To the right of the position of the Americans, a small path led through the swamp to the high grounds on the opposite side. This path was pointed out to Howe by Colonel Walton as a place which should be guarded, but Howe, thinking differently, paid no attention to the suggestion. About what is now the corner of Liberty and Bull streets were the New barracks. The roads to White Bluff and the Ogeechee River united near the barracks, and Colonel Walton, with 100 militia, was posted there.
On December 29, Campbell selected Girardeau's Plantation, located about 2 miles below the city, for the landing place. When word reached Howe that the landing had started, he sent a company of Continentals to occupy the bluffs above the landing site. Campbell realized that the bluffs would need to be controlled before the majority of his forces could land, and dispatched two companies of the 71st Regiment to take control of them.
The Continentals opened fire at about 100 yards; the British, rather than returning fire, advanced rapidly with bayonets fixed, denying the Continentals a second shot. The Continentals retreated, having killed four and wounded five at no cost to themselves. By noon, Campbell had landed his army and began to proceed cautiously toward the city.
Howe held a council that morning, and ground was chosen at which to make a stand. About one-half mile south of the city, he established a line of defense in the shape of an open "V", with the ends anchored by swampy woods.
On the left, Howe placed Georgia Continentals and militia under Samuel Elbert, while on the right he put South Carolina Continentals and militia under Isaac Huger and William Thomson. The line was supported by four pieces of field artillery, and light infantry companies guarded the flanks. Most of Howe's troops, including the Continentals, had seen little or no action in the war.
When Campbell's advance companies spotted Howe's line around 2:00 PM, the main body stopped short of the field and Campbell went to see what he was up against. He viewed Howe's defenses as essentially sound, but a local slave told him that there was a path through the swamp on Howe's right.
Campbell ordered Sir James Baird to take 350 light infantry and 250 New York Loyalists and follow the slave through the swamp, while he arrayed his troops just out of view in a way that would give the impression he would attempt a flanking maneuver on Howe's left. One of his officers climbed a tree to observe Baird's progress.
True to the slave's word, the trail came out near the Continental barracks, which had been left unguarded; the Continentals were unaware they had been flanked. When they reached position, the man in the tree signaled by waving his hat, and Campbell ordered the regulars to charge.
The first sounds of battle Howe heard were musket fire from the barracks, but these were rapidly followed by cannon fire and the appearance of charging British and German troops on his front. He ordered an immediate retreat, but it rapidly turned into a rout.
His untried troops hardly bothered to return fire, some throwing down their weapons before attempting to run away through the swampy terrain. Campbell reported that "It was scarcely possible to come up with them, their retreat was rapid beyond Conception."
The light infantry in the Continental rear cut off the road to Augusta, the only significant escape route, forcing a mad scramble of retreating troops into the city itself. The Georgia soldiers on the right attempted to find a safe crossing of Musgrove Creek, but one did not exist, and many of the troops were taken prisoner.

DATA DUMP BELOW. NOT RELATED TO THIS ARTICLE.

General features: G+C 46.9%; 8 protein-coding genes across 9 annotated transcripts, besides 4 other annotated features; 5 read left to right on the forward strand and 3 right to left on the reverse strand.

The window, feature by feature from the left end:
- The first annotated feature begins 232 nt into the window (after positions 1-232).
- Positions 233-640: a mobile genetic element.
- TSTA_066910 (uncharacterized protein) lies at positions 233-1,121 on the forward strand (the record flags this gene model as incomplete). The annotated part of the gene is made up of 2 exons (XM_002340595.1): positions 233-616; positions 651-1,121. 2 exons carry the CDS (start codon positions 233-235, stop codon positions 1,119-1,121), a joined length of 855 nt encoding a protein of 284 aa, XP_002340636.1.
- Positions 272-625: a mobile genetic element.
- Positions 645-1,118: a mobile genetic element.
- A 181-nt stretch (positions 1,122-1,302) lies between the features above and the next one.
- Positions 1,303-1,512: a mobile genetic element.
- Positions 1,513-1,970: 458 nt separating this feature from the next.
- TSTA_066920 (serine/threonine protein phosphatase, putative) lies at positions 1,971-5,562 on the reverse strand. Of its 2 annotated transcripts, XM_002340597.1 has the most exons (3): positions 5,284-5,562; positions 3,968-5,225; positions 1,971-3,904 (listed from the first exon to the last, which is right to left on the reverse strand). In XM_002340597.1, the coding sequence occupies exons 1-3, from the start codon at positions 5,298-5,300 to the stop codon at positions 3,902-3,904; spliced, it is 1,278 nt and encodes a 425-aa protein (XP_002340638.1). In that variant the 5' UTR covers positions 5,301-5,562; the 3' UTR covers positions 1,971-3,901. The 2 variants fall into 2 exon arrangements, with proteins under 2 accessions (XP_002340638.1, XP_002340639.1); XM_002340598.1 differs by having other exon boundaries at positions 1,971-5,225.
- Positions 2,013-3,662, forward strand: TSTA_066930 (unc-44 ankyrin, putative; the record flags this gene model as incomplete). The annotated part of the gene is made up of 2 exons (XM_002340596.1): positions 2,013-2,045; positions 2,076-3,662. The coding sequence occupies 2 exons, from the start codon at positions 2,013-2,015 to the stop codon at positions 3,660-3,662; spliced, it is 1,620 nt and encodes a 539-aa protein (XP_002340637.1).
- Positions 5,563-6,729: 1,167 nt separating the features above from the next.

Soldiers who did not immediately surrender were sometimes bayoneted. Huger managed to form a rear-guard to cover the escape of a number of the Continentals. Some of Howe's men managed to escape to the north before the British closed off the city, but others were forced to attempt swimming across Yamacraw Creek; an unknown number drowned in the attempt.
When Howe's retreat ended at Purrysburg, South Carolina, he had 342 men left, less than half his original army. Howe would receive much of the blame for the disaster, with Brigadier General William Moultrie arguing that he should have either disputed the landing site in force or retreated without battle to keep his army intact. He was exonerated in a court martial that inquired into the event, although the tribunal pointed out that Howe should have made a stand at the bluffs or more directly opposed the landing.
Prevost arrived from East Florida in mid-January, and shortly after sent Campbell with 1,000 men to take Augusta. Campbell occupied the frontier town against minimal opposition, but by then Major General Benjamin Lincoln had begun to rally support in South Carolina to oppose the British.
On February 14, Campbell abandoned Augusta, the same day a Loyalist force en route to meet him was defeated in the Battle of Kettle Creek. Although Patriot forces following the British were ambushed in the March 3 Battle of Brier Creek, the Georgia backcountry remained in Patriot hands.
Campbell wrote that he would be "the first British officer to [rend] a star and stripe from the flag of Congress". Savannah was used as a base to conduct coastal raids which targeted areas from Charleston, South Carolina to the Florida coast. In the fall of 1779, a combined French and American siege to recapture Savannah failed with significant casualties.
Control of Georgia was formally returned to its royal governor, James Wright, in July 1779, but the backcountry would not come under British control until after the 1780 Siege of Charleston. Patriot forces recovered Augusta by siege in 1781, but Savannah remained in British hands until July 11, 1782.